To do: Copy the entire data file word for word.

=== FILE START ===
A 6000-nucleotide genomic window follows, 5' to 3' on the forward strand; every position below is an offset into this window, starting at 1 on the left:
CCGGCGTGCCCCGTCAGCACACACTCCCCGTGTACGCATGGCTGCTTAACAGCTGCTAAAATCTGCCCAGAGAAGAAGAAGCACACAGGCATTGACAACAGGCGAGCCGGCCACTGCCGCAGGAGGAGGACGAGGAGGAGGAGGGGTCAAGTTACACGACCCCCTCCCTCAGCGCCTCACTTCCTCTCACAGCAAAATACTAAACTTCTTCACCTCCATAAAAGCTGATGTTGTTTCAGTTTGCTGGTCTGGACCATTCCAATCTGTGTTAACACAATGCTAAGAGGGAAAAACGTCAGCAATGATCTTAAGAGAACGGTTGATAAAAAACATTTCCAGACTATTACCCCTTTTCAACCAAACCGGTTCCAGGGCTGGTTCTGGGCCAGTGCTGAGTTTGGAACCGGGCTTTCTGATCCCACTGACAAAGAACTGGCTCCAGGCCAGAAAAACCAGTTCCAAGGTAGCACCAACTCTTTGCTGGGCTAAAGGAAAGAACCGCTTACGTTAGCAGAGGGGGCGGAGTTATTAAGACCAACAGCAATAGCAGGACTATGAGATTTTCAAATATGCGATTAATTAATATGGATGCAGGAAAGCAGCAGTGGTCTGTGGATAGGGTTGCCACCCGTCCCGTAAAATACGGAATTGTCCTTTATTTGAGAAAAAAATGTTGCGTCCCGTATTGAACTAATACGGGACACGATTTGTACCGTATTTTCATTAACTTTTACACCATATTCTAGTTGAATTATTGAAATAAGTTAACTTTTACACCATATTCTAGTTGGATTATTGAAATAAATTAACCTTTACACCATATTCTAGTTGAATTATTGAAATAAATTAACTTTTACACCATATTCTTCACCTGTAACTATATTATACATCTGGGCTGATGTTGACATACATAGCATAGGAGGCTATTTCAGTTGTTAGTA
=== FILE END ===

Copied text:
A 6000-nucleotide genomic window follows, 5' to 3' on the forward strand; every position below is an offset into this window, starting at 1 on the left:
CCGGCGTGCCCCGTCAGCACACACTCCCCGTGTACGCATGGCTGCTTAACAGCTGCTAAAATCTGCCCAGAGAAGAAGAAGCACACAGGCATTGACAACAGGCGAGCCGGCCACTGCCGCAGGAGGAGGACGAGGAGGAGGAGGGGTCAAGTTACACGACCCCCTCCCTCAGCGCCTCACTTCCTCTCACAGCAAAATACTAAACTTCTTCACCTCCATAAAAGCTGATGTTGTTTCAGTTTGCTGGTCTGGACCATTCCAATCTGTGTTAACACAATGCTAAGAGGGAAAAACGTCAGCAATGATCTTAAGAGAACGGTTGATAAAAAACATTTCCAGACTATTACCCCTTTTCAACCAAACCGGTTCCAGGGCTGGTTCTGGGCCAGTGCTGAGTTTGGAACCGGGCTTTCTGATCCCACTGACAAAGAACTGGCTCCAGGCCAGAAAAACCAGTTCCAAGGTAGCACCAACTCTTTGCTGGGCTAAAGGAAAGAACCGCTTACGTTAGCAGAGGGGGCGGAGTTATTAAGACCAACAGCAATAGCAGGACTATGAGATTTTCAAATATGCGATTAATTAATATGGATGCAGGAAAGCAGCAGTGGTCTGTGGATAGGGTTGCCACCCGTCCCGTAAAATACGGAATTGTCCTTTATTTGAGAAAAAAATGTTGCGTCCCGTATTGAACTAATACGGGACACGATTTGTACCGTATTTTCATTAACTTTTACACCATATTCTAGTTGAATTATTGAAATAAGTTAACTTTTACACCATATTCTAGTTGGATTATTGAAATAAATTAACCTTTACACCATATTCTAGTTGAATTATTGAAATAAATTAACTTTTACACCATATTCTTCACCTGTAACTATATTATACATCTGGGCTGATGTTGACATACATAGCATAGGAGGCTATTTCAGTTGTTAGTA